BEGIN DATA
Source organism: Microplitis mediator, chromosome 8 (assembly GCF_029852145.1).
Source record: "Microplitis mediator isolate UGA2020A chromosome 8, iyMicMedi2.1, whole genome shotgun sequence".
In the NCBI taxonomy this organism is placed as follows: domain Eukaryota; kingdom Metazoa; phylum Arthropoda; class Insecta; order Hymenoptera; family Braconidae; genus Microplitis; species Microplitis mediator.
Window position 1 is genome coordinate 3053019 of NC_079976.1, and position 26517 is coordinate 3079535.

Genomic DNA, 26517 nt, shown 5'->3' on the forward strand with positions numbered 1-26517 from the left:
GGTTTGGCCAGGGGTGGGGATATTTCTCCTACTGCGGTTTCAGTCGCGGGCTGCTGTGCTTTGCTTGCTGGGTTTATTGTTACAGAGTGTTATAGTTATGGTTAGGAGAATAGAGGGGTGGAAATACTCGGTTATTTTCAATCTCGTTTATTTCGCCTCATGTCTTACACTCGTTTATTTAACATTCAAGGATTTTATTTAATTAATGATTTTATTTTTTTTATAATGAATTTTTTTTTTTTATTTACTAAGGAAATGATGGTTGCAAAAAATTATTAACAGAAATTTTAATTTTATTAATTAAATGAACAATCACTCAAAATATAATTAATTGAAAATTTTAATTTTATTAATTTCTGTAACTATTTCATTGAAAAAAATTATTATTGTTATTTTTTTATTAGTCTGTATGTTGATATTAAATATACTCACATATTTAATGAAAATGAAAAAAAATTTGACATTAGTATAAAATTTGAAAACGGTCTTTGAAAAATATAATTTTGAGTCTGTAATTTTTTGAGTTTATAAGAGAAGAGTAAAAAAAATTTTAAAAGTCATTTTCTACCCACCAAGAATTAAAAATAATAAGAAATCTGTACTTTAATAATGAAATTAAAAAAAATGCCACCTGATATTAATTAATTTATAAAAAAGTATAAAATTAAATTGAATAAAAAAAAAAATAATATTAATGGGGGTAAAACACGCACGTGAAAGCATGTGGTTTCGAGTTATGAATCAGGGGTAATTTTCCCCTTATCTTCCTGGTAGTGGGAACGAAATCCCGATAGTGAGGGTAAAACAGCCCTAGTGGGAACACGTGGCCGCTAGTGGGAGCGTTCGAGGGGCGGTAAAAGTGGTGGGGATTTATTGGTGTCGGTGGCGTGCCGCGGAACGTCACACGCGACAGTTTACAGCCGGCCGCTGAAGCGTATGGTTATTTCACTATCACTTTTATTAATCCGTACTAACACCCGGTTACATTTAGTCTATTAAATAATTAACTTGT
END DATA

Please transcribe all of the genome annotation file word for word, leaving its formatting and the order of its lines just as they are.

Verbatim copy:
Source organism: Microplitis mediator, chromosome 8 (assembly GCF_029852145.1).
Source record: "Microplitis mediator isolate UGA2020A chromosome 8, iyMicMedi2.1, whole genome shotgun sequence".
In the NCBI taxonomy this organism is placed as follows: domain Eukaryota; kingdom Metazoa; phylum Arthropoda; class Insecta; order Hymenoptera; family Braconidae; genus Microplitis; species Microplitis mediator.
Window position 1 is genome coordinate 3053019 of NC_079976.1, and position 26517 is coordinate 3079535.

Genomic DNA, 26517 nt, shown 5'->3' on the forward strand with positions numbered 1-26517 from the left:
GGTTTGGCCAGGGGTGGGGATATTTCTCCTACTGCGGTTTCAGTCGCGGGCTGCTGTGCTTTGCTTGCTGGGTTTATTGTTACAGAGTGTTATAGTTATGGTTAGGAGAATAGAGGGGTGGAAATACTCGGTTATTTTCAATCTCGTTTATTTCGCCTCATGTCTTACACTCGTTTATTTAACATTCAAGGATTTTATTTAATTAATGATTTTATTTTTTTTATAATGAATTTTTTTTTTTTATTTACTAAGGAAATGATGGTTGCAAAAAATTATTAACAGAAATTTTAATTTTATTAATTAAATGAACAATCACTCAAAATATAATTAATTGAAAATTTTAATTTTATTAATTTCTGTAACTATTTCATTGAAAAAAATTATTATTGTTATTTTTTTATTAGTCTGTATGTTGATATTAAATATACTCACATATTTAATGAAAATGAAAAAAAATTTGACATTAGTATAAAATTTGAAAACGGTCTTTGAAAAATATAATTTTGAGTCTGTAATTTTTTGAGTTTATAAGAGAAGAGTAAAAAAAATTTTAAAAGTCATTTTCTACCCACCAAGAATTAAAAATAATAAGAAATCTGTACTTTAATAATGAAATTAAAAAAAATGCCACCTGATATTAATTAATTTATAAAAAAGTATAAAATTAAATTGAATAAAAAAAAAAATAATATTAATGGGGGTAAAACACGCACGTGAAAGCATGTGGTTTCGAGTTATGAATCAGGGGTAATTTTCCCCTTATCTTCCTGGTAGTGGGAACGAAATCCCGATAGTGAGGGTAAAACAGCCCTAGTGGGAACACGTGGCCGCTAGTGGGAGCGTTCGAGGGGCGGTAAAAGTGGTGGGGATTTATTGGTGTCGGTGGCGTGCCGCGGAACGTCACACGCGACAGTTTACAGCCGGCCGCTGAAGCGTATGGTTATTTCACTATCACTTTTATTAATCCGTACTAACACCCGGTTACATTTAGTCTATTAAATAATTAACTTGT